159 The health system is often at the front line in identifying and responding to instances of suspected elder abuse. This includes a variety of institutions and professionals, including the hospital system and health professionals such as general practitioners, nurses, and allied health professionals.
160 Older people may be reluctant to report or raise concerns about elder abuse, or seek legal assistance. However, people may be more willing to discuss concerns with their health care providers. Further, older people experiencing abuse may use health services regularly. This presents an opportunity both for identifying and reporting suspected elder abuse, and responding to such situations.
161 The first step in responding to elder abuse involves identifying whether a person is at risk of, or a victim of, elder abuse. To be effective, this requires appropriate training to ensure health professionals are able and confident to identify and respond to at-risk adults.
162 Health service providers may be reluctant to ask about elder abuse for a number of reasons, including: not knowing what questions to ask; an inability to assess risk; and not knowing how and where to refer someone.
163 The WHO’s Clinical and Policy Guidelines on Responding to Intimate Partner Violence and Sexual Violence Against Women (WHO Guidelines) provide a useful approach to training requirements. The WHO Guidelines recommend that in-service and pre-qualification training should be provided to enable health practitioners to provide first-line support, enquire about and identify violence, and collect forensic evidence where necessary. Following the training, health practitioners should have better communication and clinical skills, and be better able to identify referral pathways. The WHO Guidelines recommend intensive multi-disciplinary training, which incorporates health care providers, police and advocates.
Question 35 How can the role that health professionals play in identifying and responding to elder abuse be improved?
Question 36 How should professional codes be improved to clarify the role of health professionals in identifying and responding to elder abuse?
164 Health-justice partnerships are a new model of collaboration between legal and medical practitioners, in which a lawyer is integrated within a health or allied health practice. Such a model may give vulnerable and disadvantaged clients easier access to legal advice while they are seeking medical assistance. This may assist in responding to elder abuse because:
- medical and legal appointments can be coordinated;
- the lawyer, the health practitioner and the older person can communicate more easily; and
- the lawyer can develop informal relationships with health professionals, facilitating greater rates of referral and interaction.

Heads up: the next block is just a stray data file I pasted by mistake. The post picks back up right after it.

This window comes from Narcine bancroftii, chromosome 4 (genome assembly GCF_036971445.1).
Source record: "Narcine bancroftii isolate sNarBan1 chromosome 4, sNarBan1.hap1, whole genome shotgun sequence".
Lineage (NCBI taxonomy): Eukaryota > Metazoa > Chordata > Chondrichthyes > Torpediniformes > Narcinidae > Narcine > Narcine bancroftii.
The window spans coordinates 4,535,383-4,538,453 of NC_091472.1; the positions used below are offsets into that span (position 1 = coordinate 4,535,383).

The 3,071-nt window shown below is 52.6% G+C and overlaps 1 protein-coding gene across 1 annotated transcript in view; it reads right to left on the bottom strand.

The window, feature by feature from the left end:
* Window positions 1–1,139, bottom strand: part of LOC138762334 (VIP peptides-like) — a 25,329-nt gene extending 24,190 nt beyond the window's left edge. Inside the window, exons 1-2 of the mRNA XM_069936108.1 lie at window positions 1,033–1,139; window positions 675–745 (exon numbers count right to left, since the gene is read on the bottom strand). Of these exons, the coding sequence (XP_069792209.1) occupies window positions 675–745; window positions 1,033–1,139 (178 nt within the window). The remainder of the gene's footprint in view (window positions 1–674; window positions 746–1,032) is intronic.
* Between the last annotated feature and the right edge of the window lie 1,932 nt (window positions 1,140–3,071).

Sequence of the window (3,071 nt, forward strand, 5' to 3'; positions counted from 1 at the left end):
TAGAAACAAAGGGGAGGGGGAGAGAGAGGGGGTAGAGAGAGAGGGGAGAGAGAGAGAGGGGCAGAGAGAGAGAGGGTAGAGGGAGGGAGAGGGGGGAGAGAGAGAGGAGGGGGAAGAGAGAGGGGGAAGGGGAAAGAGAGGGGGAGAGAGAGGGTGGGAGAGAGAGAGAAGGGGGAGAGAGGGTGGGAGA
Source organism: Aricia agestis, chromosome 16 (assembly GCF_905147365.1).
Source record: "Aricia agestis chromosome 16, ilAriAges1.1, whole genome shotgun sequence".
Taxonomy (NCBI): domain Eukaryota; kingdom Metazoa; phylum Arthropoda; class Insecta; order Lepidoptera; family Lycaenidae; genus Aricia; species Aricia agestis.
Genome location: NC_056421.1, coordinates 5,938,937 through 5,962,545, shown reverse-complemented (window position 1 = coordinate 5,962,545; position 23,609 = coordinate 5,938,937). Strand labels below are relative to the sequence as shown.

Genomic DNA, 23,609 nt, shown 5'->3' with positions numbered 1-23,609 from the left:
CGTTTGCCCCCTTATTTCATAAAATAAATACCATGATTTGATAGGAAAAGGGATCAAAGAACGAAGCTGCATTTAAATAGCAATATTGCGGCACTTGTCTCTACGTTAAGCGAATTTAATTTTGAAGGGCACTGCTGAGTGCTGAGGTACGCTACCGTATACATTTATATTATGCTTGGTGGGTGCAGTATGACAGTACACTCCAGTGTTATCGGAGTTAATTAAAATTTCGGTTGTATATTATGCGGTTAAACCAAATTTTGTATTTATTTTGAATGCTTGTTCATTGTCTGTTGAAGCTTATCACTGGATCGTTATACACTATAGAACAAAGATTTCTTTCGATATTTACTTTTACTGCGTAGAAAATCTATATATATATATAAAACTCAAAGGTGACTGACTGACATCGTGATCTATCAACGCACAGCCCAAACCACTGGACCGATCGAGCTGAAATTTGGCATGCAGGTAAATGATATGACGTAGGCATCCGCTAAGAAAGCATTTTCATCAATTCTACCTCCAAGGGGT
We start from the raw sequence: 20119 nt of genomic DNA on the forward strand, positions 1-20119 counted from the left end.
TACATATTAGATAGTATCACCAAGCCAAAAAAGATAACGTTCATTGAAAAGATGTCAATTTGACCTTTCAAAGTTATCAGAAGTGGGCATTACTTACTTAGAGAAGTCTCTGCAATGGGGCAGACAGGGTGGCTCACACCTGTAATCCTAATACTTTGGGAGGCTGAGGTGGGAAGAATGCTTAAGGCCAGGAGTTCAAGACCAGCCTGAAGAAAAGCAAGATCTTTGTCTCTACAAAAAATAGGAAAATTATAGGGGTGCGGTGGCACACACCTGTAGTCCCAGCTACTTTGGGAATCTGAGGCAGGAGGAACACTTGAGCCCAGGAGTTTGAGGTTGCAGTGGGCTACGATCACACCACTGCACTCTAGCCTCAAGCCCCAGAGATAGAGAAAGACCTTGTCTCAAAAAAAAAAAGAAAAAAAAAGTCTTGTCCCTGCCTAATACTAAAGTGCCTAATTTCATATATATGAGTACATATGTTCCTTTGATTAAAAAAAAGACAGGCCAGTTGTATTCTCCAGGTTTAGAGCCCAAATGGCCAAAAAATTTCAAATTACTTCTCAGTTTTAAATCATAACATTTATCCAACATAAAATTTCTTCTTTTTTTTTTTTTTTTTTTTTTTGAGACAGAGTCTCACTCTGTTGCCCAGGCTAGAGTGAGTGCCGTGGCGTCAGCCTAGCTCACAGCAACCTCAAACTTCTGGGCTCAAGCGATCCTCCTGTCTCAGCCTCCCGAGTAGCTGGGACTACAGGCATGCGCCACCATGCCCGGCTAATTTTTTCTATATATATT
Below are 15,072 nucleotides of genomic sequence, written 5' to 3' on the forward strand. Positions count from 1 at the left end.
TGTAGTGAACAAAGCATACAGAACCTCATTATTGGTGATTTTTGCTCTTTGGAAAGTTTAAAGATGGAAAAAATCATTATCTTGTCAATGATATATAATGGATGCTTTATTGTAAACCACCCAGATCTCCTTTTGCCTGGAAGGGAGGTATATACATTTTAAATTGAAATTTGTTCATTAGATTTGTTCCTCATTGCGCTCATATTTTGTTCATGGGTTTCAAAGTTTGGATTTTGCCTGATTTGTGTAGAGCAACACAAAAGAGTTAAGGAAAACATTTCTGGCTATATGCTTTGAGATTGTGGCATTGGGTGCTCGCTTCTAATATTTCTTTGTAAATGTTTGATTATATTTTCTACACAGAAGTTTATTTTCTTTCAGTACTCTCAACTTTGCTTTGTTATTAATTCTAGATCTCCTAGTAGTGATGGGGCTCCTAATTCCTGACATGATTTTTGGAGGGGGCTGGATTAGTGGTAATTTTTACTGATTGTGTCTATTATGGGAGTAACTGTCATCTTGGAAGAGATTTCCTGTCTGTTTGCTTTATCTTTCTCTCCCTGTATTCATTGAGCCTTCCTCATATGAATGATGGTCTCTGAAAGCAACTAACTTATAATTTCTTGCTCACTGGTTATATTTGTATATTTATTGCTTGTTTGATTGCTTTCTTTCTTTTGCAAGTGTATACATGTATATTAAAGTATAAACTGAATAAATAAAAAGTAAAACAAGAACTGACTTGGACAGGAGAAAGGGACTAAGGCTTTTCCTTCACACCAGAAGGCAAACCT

165 An example of such a partnership is one established between Justice Connect Seniors Law and cohealth in north western Melbourne to help older people experiencing elder abuse.
Question 37 Are health-justice partnerships a useful model for identifying and responding to elder abuse? What other health service models should be developed to identify and respond to elder abuse?
166 Where an older person attends a hospital, there is an opportunity to identify and respond to suspected elder abuse. In 2013, St Vincent’s Hospital in Melbourne introduced a hospital-wide elder abuse policy, which included:
- the establishment of a coordination and response group with high-level participation to review data relating to suspected cases of abuse, and advise on ongoing policy development;
- a model of care which supports staff to identify pathways for intervention based on the will and preferences of the patient, and undertake safety planning;
- notification of all suspected, confirmed or witnessed cases of elder abuse to the coordination and response group; and
- a training framework focused on addressing the different roles and responsibilities of staff, including clinicians.
167 St Vincent’s Hospital Melbourne has seen significant improvements in practice, with increased notification of elder abuse, and increased data collection, including in relation to the types of abuse, risk factors, level of ongoing risk, interventions delivered and case outcomes. The Victorian Royal Commission into Family Violence suggested that such a framework should be adapted for use in other hospitals, and other environments such as aged care facilities.
168 Implementing such a model may require further consideration of issues such as clinician-patient confidentiality and the operation of privacy laws.
Question 38 What changes should be made to laws and legal frameworks, such as privacy laws, to enable hospitals to better identify and respond to elder abuse?